The Gupta family’s propaganda campaign, allegedly assisted by Bell Pottinger, inaugurated South Africa into the epicentre of the era of fake news and propaganda which has grown in tandem with the dominance of news by social media platforms.
How does it work?
A report by cybersecurity firm Trend Micro, “The Fake News Machine: How Propagandists Abuse the Internet and Manipulate the Public”, details how to set up or procure a group capable of employing “dark” means to amplify content online. These services are mostly found on the “darknet” (part of the internet infamous for the trade in illegal drugs, child porn and other illegal services).
On the darknet, technology propagandists claim they can artificially manipulate a wide variety of online platforms including Facebook, Twitter, YouTube and Instagram.
They offer services such as:
Trend Micro’s researchers identify distinct regions where prominent marketplaces exist, each with their own culture, tools and platform priorities. These are China, the Middle East, India and English-speaking communities.
The Russian community has a particular focus on using real humans to complete tasks through crowdsourcing platforms. Some of these darknet platforms to manipulate social media are very large. Vtope reportedly has two million “mostly real” users and SMOFast has roughly 500,000 registered users.
There is evidence that suggests that India, along with Bell Pottinger in the UK, were part of a multinational campaign of fake news sponsored by the Gupta family.
Internet sleuth Jean le Roux has followed the bot army for months. He first revealed its existence in the Daily Maverick when he showed how a sample of fake accounts was spreading the propaganda at exactly the same time, which indicated an automated campaign.
In other words, the accounts did not act as individual humans but as a trolling battalion acting for a political purpose. “It’s definitely multinational,” says Le Roux, who would send some of the accounts links. When those behind the accounts opened the links, it revealed to Le Roux that the accounts were generated from both South Africa and India.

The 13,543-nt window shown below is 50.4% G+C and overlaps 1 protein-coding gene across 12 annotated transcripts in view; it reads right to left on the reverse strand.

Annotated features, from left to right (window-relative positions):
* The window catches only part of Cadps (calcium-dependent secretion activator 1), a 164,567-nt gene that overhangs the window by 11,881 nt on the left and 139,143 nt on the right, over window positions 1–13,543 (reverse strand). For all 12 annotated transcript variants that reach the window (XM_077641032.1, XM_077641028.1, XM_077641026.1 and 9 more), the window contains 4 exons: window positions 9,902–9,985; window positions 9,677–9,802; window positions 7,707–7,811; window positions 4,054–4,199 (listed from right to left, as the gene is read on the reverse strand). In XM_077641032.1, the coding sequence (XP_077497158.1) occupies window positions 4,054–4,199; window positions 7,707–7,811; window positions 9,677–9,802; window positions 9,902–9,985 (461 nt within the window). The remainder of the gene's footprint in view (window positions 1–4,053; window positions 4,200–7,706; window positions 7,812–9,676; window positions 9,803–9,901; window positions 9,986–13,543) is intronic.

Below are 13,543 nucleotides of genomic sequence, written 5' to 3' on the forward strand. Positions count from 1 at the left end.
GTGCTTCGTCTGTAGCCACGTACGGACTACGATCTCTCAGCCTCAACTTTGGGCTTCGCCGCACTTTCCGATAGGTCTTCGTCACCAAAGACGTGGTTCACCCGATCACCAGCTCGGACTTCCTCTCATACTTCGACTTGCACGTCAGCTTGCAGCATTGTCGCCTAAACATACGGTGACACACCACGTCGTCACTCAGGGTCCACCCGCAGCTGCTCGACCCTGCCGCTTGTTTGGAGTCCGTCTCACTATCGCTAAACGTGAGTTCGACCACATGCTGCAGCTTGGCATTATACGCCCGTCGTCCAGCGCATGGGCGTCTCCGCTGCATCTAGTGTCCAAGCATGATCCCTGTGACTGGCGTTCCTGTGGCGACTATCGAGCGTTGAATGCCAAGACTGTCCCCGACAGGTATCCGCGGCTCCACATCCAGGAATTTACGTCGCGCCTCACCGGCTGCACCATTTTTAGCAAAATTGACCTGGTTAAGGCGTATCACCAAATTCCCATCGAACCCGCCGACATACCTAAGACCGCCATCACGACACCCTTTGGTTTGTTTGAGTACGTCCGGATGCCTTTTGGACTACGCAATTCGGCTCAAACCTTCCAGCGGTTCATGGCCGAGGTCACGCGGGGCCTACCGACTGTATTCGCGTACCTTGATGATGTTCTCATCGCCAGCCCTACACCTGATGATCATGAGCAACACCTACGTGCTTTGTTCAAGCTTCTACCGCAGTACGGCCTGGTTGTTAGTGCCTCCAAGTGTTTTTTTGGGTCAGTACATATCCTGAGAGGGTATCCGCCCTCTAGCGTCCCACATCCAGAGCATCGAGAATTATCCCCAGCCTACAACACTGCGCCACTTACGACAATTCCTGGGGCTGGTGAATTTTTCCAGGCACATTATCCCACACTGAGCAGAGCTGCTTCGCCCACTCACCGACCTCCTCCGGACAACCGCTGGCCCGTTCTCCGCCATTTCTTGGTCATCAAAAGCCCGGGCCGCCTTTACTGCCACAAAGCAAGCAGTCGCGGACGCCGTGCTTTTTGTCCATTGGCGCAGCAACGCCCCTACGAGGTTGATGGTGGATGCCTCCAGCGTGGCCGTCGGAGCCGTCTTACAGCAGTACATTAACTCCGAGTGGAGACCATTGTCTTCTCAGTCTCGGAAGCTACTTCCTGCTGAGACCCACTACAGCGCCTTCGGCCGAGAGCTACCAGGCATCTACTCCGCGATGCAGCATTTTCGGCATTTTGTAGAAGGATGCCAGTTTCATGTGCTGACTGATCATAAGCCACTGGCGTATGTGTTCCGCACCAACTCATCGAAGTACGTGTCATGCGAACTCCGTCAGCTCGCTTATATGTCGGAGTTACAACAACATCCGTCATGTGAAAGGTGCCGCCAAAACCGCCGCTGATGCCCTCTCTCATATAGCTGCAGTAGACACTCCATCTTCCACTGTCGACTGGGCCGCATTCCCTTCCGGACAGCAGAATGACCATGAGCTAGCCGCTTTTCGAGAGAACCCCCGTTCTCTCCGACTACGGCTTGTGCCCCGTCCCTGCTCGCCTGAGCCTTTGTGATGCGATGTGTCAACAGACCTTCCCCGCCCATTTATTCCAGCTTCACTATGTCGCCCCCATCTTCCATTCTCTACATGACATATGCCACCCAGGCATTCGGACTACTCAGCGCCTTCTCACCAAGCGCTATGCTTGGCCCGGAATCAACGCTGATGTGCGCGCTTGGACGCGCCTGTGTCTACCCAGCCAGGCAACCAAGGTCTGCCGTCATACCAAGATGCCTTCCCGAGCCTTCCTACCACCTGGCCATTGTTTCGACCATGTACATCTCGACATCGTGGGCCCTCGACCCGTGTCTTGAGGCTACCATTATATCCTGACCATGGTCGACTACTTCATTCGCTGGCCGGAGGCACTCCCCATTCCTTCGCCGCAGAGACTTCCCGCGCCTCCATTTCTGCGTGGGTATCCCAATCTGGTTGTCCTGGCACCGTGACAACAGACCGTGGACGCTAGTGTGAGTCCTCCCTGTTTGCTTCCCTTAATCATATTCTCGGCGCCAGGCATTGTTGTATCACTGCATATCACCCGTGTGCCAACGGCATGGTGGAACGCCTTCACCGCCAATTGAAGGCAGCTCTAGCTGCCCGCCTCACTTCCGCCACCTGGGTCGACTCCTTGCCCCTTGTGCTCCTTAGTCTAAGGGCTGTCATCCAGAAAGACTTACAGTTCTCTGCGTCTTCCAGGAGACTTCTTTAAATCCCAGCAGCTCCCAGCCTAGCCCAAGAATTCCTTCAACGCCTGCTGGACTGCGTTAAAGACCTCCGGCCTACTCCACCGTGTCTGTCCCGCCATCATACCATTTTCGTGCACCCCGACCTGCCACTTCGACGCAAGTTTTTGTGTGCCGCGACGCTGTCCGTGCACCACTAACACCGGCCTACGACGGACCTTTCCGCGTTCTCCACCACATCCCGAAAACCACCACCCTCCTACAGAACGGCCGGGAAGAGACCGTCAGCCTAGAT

The campaigners used rupee (the Indian currency) to use Google Ads or promoted tweets to increase the visibility of their messages. Some of the fake accounts were linked to documents that were often geo-located in India. In other words, the Gupta family’s Twitter army left a digital footprint.
In addition, says Le Roux, his suspicions were piqued when the accounts carried names like Bongi Vorster and Dlamini Louw. While African-Afrikaans name and surname combinations are known, they are rare — but were very common in the fake army.
“It was as if someone had been given a spreadsheet of South African names and surnames which were then automatically generating combinations.” he says
Then Le Roux sent the fake accounts messages in several South African languages other than English, and they couldn’t answer.
All this indicated a paid foreign army with its base probably in India.
While there is no direct evidence of Bell Pottinger’s role in this part of the campaign, the company has a long history of propaganda black operations. These “black ops” hide the creators of work that is designed to confuse and destabilise countries. The PR company has most recently been exposed for its work in Iraq where it created videos and other material to smoke out alleged Al-Qaeda operatives.
Wikipedia founder Jimmy Wales banned Bell Pottinger from editing on the open online encyclopaedia after it was found to have manipulated various entries.
The Bell Pottinger team that worked on South Africa also sanitised the Gupta family’s Wikipedia entry, as The Times has previously shown.
This story was published in partnership with The Times.